Religious leaders recast COVID-19 moment: We can’t come back the same

Rev. Niecy Dennis White, lead pastor at The Lord’s Church in Monroeville, founded Pittsburgh F.R.I.E.N.D.S.: First Responders’ Initiative – Ensuring Neighbors’ Diversity Stands. The group seeks to unite Pittsburgh churches traditionally divided by race, geography and denomination. (Photo by Ryan Loew/PublicSource)

One year into the pandemic, some faith communities in the Pittsburgh area aren’t returning to normal. They’re redefining it.

by Chris Hedlin

It’s Ash Wednesday, and Christine Ferguson-Rau, a member of St. Mary of the Assumption and St. Ursula Parish of Glenshaw and Allison Park, is in a parking lot. 

Through her car windshield, she can see her priest on a makeshift platform, partially shielded from the snow by sheets of plastic stapled to 2x4s. His voice, beginning the service, reaches her over a loudspeaker. Later, he walks around the icy lot, passing out ashes to each car.

“Blessings out of adversity!” Ferguson-Rau wrote to PublicSource, recapping the scene.

Without question, COVID-19 has presented houses of worship with challenges. The losses have been spiritual, emotional, social and financial. The pain has been real.

Yet faith communities in the Pittsburgh region have also innovated. They experimented with space, converting their buildings into food banks, learning hubs and COVID testing sites.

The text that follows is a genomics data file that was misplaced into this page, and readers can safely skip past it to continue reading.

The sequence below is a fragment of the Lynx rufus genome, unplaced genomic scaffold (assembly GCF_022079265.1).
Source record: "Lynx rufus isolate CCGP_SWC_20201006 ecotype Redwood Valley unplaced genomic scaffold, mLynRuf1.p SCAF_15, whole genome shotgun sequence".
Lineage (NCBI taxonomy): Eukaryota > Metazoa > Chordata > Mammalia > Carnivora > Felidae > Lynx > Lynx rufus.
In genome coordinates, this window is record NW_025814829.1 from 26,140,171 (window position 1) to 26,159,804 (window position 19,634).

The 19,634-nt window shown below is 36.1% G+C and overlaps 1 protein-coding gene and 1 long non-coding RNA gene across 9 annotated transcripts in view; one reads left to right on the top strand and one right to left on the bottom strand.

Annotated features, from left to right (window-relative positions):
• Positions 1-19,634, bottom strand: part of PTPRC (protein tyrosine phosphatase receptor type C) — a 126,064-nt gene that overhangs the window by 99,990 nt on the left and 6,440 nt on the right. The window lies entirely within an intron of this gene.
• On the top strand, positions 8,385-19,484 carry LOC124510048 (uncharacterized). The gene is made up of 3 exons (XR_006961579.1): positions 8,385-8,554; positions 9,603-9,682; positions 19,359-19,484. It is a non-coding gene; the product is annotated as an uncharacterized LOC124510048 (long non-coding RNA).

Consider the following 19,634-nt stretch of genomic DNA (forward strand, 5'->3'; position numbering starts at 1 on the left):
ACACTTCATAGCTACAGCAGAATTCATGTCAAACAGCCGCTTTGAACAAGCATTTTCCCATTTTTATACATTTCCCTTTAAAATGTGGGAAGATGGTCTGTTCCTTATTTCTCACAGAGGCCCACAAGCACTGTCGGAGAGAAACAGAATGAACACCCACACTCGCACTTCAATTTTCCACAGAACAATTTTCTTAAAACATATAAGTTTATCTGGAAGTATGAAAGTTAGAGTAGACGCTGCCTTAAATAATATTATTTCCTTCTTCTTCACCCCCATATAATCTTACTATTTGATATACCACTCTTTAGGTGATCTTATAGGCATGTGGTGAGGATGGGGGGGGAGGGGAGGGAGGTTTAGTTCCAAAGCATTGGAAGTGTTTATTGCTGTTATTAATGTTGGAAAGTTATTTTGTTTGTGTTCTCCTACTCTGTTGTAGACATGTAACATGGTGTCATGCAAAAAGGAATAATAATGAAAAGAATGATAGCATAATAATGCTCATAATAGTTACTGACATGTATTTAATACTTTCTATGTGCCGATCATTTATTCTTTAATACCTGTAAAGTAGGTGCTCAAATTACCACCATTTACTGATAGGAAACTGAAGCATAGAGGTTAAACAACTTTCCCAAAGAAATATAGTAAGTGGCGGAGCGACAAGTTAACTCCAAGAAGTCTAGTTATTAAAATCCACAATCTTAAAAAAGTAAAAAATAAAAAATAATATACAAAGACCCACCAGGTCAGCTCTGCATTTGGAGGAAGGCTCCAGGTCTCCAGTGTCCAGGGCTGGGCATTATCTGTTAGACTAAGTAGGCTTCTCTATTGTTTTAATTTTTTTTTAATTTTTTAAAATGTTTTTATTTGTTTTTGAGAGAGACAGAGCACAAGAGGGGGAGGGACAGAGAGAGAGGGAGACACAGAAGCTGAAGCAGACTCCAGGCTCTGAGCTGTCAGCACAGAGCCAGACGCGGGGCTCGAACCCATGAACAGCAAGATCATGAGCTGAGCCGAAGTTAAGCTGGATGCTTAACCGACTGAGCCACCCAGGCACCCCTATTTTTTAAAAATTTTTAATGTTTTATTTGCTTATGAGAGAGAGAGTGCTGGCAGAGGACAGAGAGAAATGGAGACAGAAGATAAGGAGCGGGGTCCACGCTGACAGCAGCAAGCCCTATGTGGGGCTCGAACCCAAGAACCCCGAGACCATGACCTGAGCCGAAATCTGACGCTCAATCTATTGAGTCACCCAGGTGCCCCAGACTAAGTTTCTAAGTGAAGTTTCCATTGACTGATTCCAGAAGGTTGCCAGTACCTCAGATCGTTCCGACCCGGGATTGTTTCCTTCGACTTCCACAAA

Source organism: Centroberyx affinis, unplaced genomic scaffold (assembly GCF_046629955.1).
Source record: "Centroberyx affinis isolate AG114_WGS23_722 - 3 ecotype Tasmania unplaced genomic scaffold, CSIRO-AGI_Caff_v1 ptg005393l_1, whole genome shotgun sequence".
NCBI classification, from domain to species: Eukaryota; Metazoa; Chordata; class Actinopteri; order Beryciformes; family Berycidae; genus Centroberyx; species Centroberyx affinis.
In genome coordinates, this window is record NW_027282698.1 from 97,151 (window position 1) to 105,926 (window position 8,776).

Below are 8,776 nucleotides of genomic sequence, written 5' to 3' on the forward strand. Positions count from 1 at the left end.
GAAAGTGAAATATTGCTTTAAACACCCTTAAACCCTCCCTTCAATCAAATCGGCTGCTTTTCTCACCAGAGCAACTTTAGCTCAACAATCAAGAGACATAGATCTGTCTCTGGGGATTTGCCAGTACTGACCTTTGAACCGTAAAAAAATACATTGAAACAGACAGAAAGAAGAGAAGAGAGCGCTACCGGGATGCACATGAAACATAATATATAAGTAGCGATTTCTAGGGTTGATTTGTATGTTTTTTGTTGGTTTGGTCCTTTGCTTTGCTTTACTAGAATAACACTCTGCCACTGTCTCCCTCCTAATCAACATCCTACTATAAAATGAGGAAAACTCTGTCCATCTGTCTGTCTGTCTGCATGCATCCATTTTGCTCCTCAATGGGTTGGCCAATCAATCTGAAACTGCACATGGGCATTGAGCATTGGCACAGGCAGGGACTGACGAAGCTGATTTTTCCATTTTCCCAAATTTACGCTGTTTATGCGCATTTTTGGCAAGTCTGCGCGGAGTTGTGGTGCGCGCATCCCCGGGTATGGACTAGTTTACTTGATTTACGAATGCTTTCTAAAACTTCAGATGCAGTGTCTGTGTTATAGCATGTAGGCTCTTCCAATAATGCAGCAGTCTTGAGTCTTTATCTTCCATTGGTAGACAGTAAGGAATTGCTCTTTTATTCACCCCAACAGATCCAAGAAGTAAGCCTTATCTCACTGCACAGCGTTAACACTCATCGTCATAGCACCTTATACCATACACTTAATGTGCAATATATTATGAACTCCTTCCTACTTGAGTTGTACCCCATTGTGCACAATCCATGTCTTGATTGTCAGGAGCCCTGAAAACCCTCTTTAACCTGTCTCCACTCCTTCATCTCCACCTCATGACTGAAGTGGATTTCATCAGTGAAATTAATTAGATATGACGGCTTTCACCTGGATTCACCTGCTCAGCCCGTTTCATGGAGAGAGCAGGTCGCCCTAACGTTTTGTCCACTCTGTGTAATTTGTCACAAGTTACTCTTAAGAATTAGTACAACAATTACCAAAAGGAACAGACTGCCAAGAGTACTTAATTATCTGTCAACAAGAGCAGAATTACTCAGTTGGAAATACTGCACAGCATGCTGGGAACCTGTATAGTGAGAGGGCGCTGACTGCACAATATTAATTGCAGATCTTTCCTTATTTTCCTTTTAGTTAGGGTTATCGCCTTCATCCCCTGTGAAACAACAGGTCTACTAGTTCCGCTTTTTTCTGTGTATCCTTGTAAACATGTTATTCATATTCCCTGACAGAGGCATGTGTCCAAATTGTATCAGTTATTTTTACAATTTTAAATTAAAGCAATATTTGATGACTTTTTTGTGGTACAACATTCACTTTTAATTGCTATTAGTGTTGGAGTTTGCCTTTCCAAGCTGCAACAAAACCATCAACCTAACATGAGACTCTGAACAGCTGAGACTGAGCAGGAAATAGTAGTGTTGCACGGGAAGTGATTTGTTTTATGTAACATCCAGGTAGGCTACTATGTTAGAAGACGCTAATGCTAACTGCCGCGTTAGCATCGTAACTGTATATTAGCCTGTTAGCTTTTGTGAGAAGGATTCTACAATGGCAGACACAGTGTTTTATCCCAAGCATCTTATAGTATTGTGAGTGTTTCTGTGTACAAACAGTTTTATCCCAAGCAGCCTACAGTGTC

They played with tradition. They carried on rituals in ways that would have been unthinkable prior to the pandemic: Zoom shabbats, baptisms in bathtubs, plastic prayer mats for Jumu’ah and drive-through confession. 

Finally, in some cases, they invented new programs altogether.

For communities in this third category, COVID shone a light on problems that were present long before the pandemic — problems including systemic racism, class inequality, elder neglect and siloing within religious traditions.

It also shone a light on their own potential. 

“We do have the ability to adapt,” said Rev. Dr. Warren Lesane Jr. in a Zoom event on Black Presbyterian history organized by the Pittsburgh chapter of the National Black Presbyterian Caucus, the Metro Urban Institute, the Pittsburgh Theological Seminary and the Pittsburgh Presbytery and Synod of the Trinity PC(USA). If houses of worship could shift their entire operations online overnight, he asked, what else might they be capable of? 


Religious leaders recast COVID-19 moment: We can’t come back the same.



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